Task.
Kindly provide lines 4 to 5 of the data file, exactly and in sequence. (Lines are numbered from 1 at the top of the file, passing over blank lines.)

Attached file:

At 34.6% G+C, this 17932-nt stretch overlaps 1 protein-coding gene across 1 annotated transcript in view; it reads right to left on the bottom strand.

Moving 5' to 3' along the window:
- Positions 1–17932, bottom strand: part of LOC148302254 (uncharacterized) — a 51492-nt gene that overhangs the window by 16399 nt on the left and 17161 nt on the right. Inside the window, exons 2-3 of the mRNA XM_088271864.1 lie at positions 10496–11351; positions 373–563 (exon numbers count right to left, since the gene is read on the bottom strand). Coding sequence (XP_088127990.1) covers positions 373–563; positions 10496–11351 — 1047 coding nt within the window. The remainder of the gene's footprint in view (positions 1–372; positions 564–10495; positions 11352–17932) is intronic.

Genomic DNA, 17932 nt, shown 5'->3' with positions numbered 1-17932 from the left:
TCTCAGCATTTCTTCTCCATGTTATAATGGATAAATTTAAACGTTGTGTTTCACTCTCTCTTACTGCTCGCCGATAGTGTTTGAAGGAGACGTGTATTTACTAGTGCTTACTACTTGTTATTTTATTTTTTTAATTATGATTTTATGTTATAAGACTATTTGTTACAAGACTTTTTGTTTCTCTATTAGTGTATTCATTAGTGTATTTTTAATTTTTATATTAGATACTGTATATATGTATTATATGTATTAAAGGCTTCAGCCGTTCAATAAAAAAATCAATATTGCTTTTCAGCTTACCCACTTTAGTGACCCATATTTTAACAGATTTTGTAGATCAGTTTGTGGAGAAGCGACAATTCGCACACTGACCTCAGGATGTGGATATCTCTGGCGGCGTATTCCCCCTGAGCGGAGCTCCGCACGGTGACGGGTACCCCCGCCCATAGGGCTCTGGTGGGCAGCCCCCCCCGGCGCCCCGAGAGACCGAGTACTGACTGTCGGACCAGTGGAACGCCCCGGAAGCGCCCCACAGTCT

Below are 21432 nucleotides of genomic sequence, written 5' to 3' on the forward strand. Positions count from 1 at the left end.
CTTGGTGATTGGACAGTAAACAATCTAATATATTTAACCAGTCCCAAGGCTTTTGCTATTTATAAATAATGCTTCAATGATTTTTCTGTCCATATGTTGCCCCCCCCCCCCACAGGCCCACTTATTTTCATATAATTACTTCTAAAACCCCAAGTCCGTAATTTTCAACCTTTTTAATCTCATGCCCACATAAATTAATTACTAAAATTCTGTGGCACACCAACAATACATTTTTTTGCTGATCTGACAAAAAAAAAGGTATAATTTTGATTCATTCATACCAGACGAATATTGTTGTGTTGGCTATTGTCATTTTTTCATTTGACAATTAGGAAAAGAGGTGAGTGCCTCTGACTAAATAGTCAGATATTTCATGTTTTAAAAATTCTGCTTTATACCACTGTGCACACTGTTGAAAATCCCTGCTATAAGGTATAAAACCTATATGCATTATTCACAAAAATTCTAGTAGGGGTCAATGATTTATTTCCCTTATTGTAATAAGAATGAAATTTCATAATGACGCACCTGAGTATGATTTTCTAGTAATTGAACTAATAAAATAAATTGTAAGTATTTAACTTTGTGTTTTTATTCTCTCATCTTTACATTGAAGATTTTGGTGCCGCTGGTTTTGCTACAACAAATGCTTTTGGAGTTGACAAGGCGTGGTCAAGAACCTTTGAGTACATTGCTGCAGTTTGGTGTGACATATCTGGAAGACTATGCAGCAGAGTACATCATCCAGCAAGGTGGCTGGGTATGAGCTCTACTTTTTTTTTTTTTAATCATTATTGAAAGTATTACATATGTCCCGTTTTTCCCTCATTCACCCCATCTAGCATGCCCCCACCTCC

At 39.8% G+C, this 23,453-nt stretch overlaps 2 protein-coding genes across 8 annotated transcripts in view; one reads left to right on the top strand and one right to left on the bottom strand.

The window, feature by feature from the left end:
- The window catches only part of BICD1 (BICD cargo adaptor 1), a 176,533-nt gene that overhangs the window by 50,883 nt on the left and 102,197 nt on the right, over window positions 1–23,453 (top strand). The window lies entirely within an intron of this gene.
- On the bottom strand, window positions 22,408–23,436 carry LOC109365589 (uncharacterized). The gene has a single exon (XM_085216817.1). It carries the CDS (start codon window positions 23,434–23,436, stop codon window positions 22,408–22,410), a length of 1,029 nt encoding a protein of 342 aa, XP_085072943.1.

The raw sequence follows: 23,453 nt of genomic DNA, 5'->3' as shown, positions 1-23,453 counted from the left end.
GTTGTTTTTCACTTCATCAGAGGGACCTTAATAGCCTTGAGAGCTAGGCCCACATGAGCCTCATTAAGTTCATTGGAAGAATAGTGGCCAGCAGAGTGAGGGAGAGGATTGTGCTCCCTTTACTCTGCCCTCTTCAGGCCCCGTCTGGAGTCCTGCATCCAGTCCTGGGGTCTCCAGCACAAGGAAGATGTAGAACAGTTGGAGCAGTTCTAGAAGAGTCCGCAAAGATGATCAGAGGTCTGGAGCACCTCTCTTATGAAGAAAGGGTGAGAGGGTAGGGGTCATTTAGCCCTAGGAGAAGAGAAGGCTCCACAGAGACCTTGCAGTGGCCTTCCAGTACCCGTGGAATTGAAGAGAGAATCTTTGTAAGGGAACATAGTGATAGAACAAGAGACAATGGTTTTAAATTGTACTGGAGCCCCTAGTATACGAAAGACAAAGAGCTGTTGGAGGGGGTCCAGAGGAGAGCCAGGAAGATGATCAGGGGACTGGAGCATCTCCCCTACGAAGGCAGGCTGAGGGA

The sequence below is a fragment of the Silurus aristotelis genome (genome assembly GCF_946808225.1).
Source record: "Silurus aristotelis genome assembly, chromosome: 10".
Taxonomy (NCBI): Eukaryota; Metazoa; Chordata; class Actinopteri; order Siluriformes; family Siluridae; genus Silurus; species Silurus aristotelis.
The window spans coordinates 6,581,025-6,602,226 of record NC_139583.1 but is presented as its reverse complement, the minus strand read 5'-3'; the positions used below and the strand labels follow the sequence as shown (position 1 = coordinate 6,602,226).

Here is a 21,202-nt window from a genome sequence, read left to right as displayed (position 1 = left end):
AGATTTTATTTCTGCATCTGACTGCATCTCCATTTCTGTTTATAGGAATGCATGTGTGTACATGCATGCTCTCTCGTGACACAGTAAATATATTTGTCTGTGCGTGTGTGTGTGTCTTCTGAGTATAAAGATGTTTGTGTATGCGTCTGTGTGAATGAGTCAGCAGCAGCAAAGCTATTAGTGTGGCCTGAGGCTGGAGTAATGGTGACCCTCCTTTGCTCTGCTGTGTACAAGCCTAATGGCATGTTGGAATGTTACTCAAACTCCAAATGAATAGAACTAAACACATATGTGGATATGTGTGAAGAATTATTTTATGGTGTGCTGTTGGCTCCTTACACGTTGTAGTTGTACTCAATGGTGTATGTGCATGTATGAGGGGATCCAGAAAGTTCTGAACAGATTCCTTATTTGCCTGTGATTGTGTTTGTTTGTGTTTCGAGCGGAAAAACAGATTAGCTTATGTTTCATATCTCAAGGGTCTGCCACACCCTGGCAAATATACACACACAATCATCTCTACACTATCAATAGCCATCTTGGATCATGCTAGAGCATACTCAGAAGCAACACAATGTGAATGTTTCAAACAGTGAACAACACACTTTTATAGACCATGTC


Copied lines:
Genomic DNA, 17932 nt, shown 5'->3' with positions numbered 1-17932 from the left:
TCTCAGCATTTCTTCTCCATGTTATAATGGATAAATTTAAACGTTGTGTTTCACTCTCTCTTACTGCTCGCCGATAGTGTTTGAAGGAGACGTGTATTTACTAGTGCTTACTACTTGTTATTTTATTTTTTTAATTATGATTTTATGTTATAAGACTATTTGTTACAAGACTTTTTGTTTCTCTATTAGTGTATTCATTAGTGTATTTTTAATTTTTATATTAGATACTGTATATATGTATTATATGTATTAAAGGCTTCAGCCGTTCAATAAAAAAATCAATATTGCTTTTCAGCTTACCCACTTTAGTGACCCATATTTTAACAGATTTTGTAGATCAGTTTGTGGAGAAGCGACAATTCGCACACTGACCTCAGGATGTGGATATCTCTGGCGGCGTATTCCCCCTGAGCGGAGCTCCGCACGGTGACGGGTACCCCCGCCCATAGGGCTCTGGTGGGCAGCCCCCCCCGGCGCCCCGAGAGACCGAGTACTGACTGTCGGACCAGTGGAACGCCCCGGAAGCGCCCCACAGTCT